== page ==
In the three-boat final format, it’s a similar story with the Kiwis having an average leg rank of 1.4, in comparison to the Aussies’ rank of 2.

When it comes to results, Australia have collected seven podium positions compared to New Zealand’s five.

They each have three regatta wins, but New Zealand’s strike rate is better. The Kiwis have three from five finals, and Australia three from seven.

The Kiwis have 16 race wins overall, five more than Tom Slingby’s Australians.

New Zealand have also managed to edge Australia when it has mattered.

“We are confident we can beat whoever is in that final,” a bold Tuke said.

“Obviously the Aussies are there barring some sort of massive collision, and whether it’s the British or the French, we will back ourselves winning that final.

“But it does all come down to one race, and some pretty key moments throughout that race that we have spoken about a lot.”

As always, starts will be crucial in this fast format.

“Sure the starts are vitally important. But we are happy how we showed in Christchurch that even without a good start – it wasn’t one of our better starting weekends – we were able to claw back through the fleet which we were pretty proud of.

“Yes, it is easier if you get a good start and you can just chip away up front, but it is also good to know we can wade back through if we have to.”

Christchurch also showed the comfort New Zealand have with their own boat after a disappointing Sydney regatta before that, where they were forced to sail a borrowed cat as theirs was repaired.

“There were still a couple of things going on and we all had a really limited amount of time on the boats in Christchurch with practice short,” Tuke said.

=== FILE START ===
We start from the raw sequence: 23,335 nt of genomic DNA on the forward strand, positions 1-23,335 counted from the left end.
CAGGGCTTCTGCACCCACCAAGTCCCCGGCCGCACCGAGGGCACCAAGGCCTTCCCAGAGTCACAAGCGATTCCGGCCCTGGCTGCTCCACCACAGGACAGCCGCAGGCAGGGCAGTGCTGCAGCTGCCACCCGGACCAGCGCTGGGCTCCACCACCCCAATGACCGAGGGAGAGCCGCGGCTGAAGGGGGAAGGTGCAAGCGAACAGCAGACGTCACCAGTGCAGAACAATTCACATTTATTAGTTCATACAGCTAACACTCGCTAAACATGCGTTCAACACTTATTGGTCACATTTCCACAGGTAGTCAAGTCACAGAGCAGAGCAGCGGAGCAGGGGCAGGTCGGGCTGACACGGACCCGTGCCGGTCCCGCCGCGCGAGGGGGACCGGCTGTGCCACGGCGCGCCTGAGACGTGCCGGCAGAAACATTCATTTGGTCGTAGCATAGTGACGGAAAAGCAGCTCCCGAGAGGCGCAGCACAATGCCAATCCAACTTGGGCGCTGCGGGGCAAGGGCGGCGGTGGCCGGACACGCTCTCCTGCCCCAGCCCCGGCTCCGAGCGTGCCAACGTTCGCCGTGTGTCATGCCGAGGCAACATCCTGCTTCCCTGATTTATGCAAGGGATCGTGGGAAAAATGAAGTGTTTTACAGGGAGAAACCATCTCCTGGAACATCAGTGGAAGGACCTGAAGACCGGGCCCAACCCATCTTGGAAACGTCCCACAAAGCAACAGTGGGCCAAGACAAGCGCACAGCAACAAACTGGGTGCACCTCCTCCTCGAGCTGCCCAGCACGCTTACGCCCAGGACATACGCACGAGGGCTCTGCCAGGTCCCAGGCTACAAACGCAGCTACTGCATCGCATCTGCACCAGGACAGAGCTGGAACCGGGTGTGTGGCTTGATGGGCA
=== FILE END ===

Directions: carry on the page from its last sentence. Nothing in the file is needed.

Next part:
“But all in all it’s in good shape. It has travelled well … the shore team have had an extra day putting the boat together for this event, so they are happy with that.”

Tuke said the forecast was encouraging with a decent breeze predicted, something he felt his crew could utilise. They have solid momentum from a campaign where they have made big gains over their maiden effort in season two. Now they want that momentum to transfer into these next two days.

“We want to come out and sail well. If we can do that, it will put us in good stead for the final.”


Where: San Francisco

When: Sunday and Monday (9.30am NZT)

Watch: Live on Sky Sport or YouTube

Format: 5 fleet races (3 Sunday, 2 Monday) to determine San Fran winner and season standings. The top 3 teams on those season standings then contest the grand final.

At Stake: A US$1m (NZ$1.61m) winner-takes-all prize.

Defending champions: Australia

Season 3 points: Australia 84, New Zealand 73, France 69, Great Britain 68, Denmark 60, Canada 59, USA 57, Switzerland 29, Spain 29.

Are NZ vulnerable? Anything can happen in this high-paced, incident filled series. If NZ can finish fifth or better in San Fran they’ll make the final. For the Kiwis to miss out Great Britain would need to win fleet racing, France would need to finish second and the Kiwis in sixth.